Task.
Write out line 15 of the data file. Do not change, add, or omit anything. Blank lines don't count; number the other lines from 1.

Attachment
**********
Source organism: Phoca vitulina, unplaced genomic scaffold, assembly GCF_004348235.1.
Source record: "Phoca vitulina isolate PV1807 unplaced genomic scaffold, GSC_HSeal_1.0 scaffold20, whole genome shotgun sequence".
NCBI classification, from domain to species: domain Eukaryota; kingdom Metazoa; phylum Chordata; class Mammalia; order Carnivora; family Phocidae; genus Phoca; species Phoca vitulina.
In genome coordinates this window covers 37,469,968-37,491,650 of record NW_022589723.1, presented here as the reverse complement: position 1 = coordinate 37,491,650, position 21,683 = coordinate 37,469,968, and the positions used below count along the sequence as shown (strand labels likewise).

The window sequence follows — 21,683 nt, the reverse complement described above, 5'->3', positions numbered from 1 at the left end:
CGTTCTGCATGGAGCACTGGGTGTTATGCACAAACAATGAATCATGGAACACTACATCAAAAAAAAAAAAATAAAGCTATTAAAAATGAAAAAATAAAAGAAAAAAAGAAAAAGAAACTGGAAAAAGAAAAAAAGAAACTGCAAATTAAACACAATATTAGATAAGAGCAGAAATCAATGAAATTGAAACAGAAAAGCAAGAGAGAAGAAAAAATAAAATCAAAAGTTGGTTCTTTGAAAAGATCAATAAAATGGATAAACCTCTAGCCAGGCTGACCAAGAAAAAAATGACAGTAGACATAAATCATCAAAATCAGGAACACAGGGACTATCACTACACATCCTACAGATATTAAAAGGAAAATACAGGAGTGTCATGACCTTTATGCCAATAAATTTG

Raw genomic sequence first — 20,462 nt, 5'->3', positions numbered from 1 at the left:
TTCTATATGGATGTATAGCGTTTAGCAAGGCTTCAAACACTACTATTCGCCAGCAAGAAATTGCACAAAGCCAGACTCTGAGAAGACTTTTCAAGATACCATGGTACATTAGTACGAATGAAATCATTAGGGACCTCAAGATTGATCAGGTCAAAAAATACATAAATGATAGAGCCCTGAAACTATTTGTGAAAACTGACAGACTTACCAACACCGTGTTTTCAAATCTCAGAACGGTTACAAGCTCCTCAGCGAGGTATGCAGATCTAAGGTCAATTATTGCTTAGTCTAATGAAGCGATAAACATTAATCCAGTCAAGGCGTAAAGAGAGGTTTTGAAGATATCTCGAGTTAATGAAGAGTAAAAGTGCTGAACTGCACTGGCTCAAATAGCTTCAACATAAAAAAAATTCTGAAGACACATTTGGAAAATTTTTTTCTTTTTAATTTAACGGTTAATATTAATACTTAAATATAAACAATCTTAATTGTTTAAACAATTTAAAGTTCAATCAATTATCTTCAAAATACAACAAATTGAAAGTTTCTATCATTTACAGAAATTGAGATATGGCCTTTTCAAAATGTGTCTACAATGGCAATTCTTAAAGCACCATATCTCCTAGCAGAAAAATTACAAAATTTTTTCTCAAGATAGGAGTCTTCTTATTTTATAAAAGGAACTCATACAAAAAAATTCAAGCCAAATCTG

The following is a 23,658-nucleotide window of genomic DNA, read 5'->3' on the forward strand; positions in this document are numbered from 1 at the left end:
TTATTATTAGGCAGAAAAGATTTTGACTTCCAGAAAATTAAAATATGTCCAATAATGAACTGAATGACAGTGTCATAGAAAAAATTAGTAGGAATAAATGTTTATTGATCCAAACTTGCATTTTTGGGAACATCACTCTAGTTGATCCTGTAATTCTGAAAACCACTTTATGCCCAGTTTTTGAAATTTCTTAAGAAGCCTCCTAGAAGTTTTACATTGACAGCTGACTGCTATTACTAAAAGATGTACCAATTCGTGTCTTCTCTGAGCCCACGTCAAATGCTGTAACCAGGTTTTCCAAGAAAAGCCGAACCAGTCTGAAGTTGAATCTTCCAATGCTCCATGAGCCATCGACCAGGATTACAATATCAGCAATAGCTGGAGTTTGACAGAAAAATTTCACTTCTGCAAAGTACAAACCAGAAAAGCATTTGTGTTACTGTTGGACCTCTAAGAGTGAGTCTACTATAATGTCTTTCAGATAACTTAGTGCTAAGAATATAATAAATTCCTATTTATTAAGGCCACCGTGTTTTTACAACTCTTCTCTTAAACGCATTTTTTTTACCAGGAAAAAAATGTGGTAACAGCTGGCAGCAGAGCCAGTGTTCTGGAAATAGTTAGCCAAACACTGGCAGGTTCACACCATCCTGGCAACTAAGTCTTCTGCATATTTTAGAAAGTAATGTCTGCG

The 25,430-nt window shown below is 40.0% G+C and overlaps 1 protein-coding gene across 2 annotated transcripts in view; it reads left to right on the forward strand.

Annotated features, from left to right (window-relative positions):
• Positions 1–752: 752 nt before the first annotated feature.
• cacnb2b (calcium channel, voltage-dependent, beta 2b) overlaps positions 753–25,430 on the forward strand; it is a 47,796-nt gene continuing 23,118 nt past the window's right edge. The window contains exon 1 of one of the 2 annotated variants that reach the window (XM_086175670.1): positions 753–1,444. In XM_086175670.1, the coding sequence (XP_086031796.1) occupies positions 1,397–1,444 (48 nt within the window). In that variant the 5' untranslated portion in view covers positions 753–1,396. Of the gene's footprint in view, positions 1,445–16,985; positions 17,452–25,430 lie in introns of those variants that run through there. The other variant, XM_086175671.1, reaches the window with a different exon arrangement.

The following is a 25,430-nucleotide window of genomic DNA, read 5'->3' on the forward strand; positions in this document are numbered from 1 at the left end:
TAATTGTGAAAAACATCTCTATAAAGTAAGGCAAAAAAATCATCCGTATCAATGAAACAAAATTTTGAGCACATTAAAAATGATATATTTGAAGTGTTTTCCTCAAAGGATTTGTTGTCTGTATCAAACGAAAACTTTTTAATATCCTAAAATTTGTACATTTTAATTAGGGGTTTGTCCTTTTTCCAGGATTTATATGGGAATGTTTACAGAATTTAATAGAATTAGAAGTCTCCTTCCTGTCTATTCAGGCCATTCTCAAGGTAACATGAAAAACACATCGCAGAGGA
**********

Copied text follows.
The following is a 25,430-nucleotide window of genomic DNA, read 5'->3' on the forward strand; positions in this document are numbered from 1 at the left end: